A new toy craze has kids, toy stores and schools spinning out of control.
They’re called spinners. But, if you’re a kid or a parent we don’t need to tell you that.
For the rest of you, spinners are 3-inch wide twirling gadgets.
The spinner craze is unlike many other toy crazes. They’re not made by a major company, timed for the holiday season or promoted in TV commercials. They’re more easily found at gas stations or 7-Eleven than at big toy chains.
Teaching Toys & Books in Tacoma and its Gig Harbor sister store Teaching Toys Too can’t keep them on the shelves.
In fact, they don’t even put them on the shelves.
“They were already reserved by people before they got here,” co-owner Valla Wagner said of a shipment of 60 she received Friday.
Fidget spinners have been around for years, mostly used by kids with autism or attention disorders to help them concentrate. But they exploded in popularity this spring.
“These are the things that no one ever sees coming down the pike,” Wagner said. “They’ve caught on for kids who don’t necessarily need them.”
The spinners are purchased by both kids and their parents.
“We get a lot of calls from perplexed parents, ‘My kids are saying something about spinners, do you know what that is and do you have any?’ ”
After Mason Middle School released its kids Wednesday afternoon, several stopped in Teaching Toys on Proctor Street to look, unsuccessfully, for spinners.
Outside, Aidan Dunn, 13, had one in his backpack. He had just received it — his first — after ordering online.
“Most stores are out,” Dunn said. “They don’t have it anymore. Everybody’s buying them.”
Dunn said it’s not a distraction in school. He spun it Wednesday at Mason while listening to a teacher’s lecture.
Dunn and several other Mason students said about half the kids there have spinners.
“Usually they have it below their desk,” Dunn said. “A lot of teachers don’t care. But there are some specific teachers who will get mad and take them away.”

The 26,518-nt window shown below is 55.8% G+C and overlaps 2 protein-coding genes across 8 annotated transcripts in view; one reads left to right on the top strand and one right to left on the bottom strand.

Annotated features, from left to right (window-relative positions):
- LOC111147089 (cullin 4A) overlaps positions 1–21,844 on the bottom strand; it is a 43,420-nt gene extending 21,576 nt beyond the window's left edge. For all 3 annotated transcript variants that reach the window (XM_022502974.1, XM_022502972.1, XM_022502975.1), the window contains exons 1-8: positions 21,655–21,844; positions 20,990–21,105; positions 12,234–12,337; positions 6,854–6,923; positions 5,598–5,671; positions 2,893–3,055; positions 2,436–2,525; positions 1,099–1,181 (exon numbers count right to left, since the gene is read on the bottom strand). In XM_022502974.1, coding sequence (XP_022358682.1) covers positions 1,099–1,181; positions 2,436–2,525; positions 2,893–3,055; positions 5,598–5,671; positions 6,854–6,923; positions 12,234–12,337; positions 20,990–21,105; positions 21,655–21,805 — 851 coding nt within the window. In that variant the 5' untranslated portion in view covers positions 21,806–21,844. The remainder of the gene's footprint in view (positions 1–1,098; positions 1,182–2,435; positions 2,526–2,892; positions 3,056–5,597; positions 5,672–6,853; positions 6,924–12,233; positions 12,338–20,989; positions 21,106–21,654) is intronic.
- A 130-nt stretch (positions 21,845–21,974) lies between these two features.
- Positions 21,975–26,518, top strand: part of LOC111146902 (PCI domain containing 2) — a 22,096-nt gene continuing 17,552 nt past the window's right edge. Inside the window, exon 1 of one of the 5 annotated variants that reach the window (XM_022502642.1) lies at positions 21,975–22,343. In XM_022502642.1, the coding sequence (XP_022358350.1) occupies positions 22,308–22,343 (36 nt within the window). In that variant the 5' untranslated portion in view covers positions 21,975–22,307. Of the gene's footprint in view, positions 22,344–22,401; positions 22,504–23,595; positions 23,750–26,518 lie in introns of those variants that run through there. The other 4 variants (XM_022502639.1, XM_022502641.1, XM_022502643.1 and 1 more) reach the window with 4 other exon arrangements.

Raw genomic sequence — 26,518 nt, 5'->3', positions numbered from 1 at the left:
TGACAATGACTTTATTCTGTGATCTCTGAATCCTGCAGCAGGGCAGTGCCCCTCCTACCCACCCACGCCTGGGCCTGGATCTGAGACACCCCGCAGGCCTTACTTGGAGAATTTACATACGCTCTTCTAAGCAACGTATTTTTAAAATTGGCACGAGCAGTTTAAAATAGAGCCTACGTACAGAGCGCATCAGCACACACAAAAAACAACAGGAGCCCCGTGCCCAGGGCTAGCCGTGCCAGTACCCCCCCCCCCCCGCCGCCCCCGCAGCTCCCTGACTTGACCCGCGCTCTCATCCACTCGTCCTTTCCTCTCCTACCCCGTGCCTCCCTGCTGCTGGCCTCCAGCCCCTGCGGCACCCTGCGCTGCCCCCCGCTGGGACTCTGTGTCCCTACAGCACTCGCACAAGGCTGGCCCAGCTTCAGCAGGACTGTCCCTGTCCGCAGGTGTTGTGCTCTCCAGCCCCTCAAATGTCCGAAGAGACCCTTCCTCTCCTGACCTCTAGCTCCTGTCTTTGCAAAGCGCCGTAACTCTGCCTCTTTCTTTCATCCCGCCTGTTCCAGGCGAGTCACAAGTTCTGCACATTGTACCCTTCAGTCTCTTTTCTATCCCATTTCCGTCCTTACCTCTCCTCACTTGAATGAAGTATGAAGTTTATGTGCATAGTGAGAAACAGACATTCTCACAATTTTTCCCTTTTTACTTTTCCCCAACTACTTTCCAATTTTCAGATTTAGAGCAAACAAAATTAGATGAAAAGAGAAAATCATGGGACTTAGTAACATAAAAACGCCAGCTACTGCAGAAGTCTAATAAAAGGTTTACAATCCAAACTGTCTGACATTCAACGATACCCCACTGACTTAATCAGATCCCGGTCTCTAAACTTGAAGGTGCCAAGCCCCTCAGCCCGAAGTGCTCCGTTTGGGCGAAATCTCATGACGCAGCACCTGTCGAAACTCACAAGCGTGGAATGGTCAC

Several Mason students said the school just banned them. But a district spokeswoman disputed that.
“We do allow students to have fidget items to help with anxiety, focus, etc., but that is usually a case-by-case basis between families, students and the schools,” said Rae McNally. “It is a classroom/building determination as to whether or not any device (not just spinners) is disruptive to the educational process.”
Student Max Upton, 12, said he doesn’t bring his spinner to Mason because of the ban.
“It’s nice to just have, spinning on your finger,” Upton said.
Spinners can be used by kids in the Clover Park School District if a student has a need for them, said spokeswoman Kim Prentice.
“The district will work with the student and parent to find out the best time to use it, so it’s not a disruption,” Prentice said. Otherwise, “The item can be confiscated and then returned to the parent or guardian.”
Spinners can range from $10 to $20 depending on quality and how many bearings they contain.
A dislodged bearing was swallowed by a 10-year-old Texas girl recently. She survived after nearly choking on it, her mother reported.
Wagner expects the fad to die down to a Rubik’s Cube-like level in a year’s time or so.
“It won’t last forever, it never does in the toy industry.”
The Associated Press contributed to this report.